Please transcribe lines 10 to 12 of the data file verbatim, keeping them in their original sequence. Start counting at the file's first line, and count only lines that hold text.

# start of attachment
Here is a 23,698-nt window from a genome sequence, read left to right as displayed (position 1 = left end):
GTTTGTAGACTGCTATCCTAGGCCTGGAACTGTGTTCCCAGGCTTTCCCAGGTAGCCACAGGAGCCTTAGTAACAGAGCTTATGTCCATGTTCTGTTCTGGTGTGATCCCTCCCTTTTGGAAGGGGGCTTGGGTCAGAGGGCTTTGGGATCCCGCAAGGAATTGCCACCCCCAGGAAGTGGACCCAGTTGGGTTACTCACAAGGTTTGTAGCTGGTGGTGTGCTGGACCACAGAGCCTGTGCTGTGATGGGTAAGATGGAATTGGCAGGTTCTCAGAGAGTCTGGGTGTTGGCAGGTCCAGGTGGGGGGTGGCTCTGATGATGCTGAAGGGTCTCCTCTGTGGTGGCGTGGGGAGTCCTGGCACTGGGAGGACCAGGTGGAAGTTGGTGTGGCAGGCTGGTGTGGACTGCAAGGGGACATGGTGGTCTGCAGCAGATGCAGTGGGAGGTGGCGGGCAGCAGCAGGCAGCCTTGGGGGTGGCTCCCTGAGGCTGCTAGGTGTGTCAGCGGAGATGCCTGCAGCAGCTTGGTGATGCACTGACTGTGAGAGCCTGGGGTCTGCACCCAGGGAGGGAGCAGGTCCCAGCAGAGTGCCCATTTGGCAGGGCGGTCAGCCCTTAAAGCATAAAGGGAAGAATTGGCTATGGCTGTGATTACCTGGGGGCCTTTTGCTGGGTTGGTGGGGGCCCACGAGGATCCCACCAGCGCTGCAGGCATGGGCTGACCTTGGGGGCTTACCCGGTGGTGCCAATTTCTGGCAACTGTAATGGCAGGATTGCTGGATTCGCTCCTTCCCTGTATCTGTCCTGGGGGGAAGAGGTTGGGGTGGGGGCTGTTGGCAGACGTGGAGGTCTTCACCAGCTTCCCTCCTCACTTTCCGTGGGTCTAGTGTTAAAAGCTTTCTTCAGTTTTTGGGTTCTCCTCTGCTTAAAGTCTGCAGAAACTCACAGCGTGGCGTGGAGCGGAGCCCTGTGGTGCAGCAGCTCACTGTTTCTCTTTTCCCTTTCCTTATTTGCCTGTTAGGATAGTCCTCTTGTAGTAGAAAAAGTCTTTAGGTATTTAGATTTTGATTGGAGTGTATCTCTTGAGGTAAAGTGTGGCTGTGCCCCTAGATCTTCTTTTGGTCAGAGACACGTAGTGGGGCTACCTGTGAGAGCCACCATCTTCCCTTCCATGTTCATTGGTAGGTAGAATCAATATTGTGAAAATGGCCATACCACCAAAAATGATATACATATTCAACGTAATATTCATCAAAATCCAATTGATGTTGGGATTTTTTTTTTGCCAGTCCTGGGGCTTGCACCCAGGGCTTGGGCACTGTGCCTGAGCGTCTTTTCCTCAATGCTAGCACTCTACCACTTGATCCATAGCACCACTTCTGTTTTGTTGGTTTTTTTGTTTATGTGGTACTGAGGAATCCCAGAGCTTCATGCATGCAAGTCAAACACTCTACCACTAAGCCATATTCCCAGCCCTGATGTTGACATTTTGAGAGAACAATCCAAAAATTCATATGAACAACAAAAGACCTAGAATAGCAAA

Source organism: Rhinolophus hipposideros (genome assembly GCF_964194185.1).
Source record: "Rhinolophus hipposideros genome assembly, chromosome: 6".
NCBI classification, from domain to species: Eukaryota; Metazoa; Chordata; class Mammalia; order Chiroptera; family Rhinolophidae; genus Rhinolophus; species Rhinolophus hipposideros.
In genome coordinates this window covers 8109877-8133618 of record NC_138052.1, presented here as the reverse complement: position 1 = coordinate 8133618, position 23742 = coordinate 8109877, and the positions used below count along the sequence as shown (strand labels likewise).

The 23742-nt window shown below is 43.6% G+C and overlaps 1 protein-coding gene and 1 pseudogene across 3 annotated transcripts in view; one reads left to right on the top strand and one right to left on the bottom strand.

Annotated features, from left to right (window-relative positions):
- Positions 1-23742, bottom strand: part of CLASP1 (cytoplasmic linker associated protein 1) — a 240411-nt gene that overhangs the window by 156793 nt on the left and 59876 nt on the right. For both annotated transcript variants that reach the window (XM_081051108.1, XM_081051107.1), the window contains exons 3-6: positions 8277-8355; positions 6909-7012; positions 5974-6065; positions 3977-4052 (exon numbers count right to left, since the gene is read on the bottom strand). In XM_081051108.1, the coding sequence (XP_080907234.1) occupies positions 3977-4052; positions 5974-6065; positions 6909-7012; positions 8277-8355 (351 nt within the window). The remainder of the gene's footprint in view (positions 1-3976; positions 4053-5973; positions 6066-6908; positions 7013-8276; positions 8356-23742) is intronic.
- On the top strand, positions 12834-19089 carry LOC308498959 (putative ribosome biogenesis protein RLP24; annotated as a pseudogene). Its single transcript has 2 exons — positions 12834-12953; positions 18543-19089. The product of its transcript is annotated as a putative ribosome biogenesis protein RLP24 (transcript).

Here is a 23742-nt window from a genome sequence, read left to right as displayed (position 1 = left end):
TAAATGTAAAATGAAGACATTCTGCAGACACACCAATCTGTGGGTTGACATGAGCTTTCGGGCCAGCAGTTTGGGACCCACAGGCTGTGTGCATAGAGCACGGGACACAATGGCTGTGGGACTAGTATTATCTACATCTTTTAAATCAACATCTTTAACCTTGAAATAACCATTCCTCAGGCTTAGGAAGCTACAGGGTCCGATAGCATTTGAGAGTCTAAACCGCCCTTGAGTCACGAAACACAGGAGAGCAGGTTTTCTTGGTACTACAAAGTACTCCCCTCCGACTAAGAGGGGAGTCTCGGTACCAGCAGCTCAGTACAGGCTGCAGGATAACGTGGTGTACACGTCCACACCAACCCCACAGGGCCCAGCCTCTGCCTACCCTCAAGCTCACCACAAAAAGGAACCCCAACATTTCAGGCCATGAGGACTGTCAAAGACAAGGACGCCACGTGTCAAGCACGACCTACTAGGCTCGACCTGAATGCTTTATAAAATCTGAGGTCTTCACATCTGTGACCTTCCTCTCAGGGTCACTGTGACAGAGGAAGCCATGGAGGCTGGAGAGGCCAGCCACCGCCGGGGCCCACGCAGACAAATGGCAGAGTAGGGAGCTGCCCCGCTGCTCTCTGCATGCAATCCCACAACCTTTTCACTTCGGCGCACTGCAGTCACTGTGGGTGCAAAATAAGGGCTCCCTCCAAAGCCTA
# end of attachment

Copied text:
- On the top strand, positions 12834-19089 carry LOC308498959 (putative ribosome biogenesis protein RLP24; annotated as a pseudogene). Its single transcript has 2 exons — positions 12834-12953; positions 18543-19089. The product of its transcript is annotated as a putative ribosome biogenesis protein RLP24 (transcript).

Here is a 23742-nt window from a genome sequence, read left to right as displayed (position 1 = left end):
TAAATGTAAAATGAAGACATTCTGCAGACACACCAATCTGTGGGTTGACATGAGCTTTCGGGCCAGCAGTTTGGGACCCACAGGCTGTGTGCATAGAGCACGGGACACAATGGCTGTGGGACTAGTATTATCTACATCTTTTAAATCAACATCTTTAACCTTGAAATAACCATTCCTCAGGCTTAGGAAGCTACAGGGTCCGATAGCATTTGAGAGTCTAAACCGCCCTTGAGTCACGAAACACAGGAGAGCAGGTTTTCTTGGTACTACAAAGTACTCCCCTCCGACTAAGAGGGGAGTCTCGGTACCAGCAGCTCAGTACAGGCTGCAGGATAACGTGGTGTACACGTCCACACCAACCCCACAGGGCCCAGCCTCTGCCTACCCTCAAGCTCACCACAAAAAGGAACCCCAACATTTCAGGCCATGAGGACTGTCAAAGACAAGGACGCCACGTGTCAAGCACGACCTACTAGGCTCGACCTGAATGCTTTATAAAATCTGAGGTCTTCACATCTGTGACCTTCCTCTCAGGGTCACTGTGACAGAGGAAGCCATGGAGGCTGGAGAGGCCAGCCACCGCCGGGGCCCACGCAGACAAATGGCAGAGTAGGGAGCTGCCCCGCTGCTCTCTGCATGCAATCCCACAACCTTTTCACTTCGGCGCACTGCAGTCACTGTGGGTGCAAAATAAGGGCTCCCTCCAAAGCCTA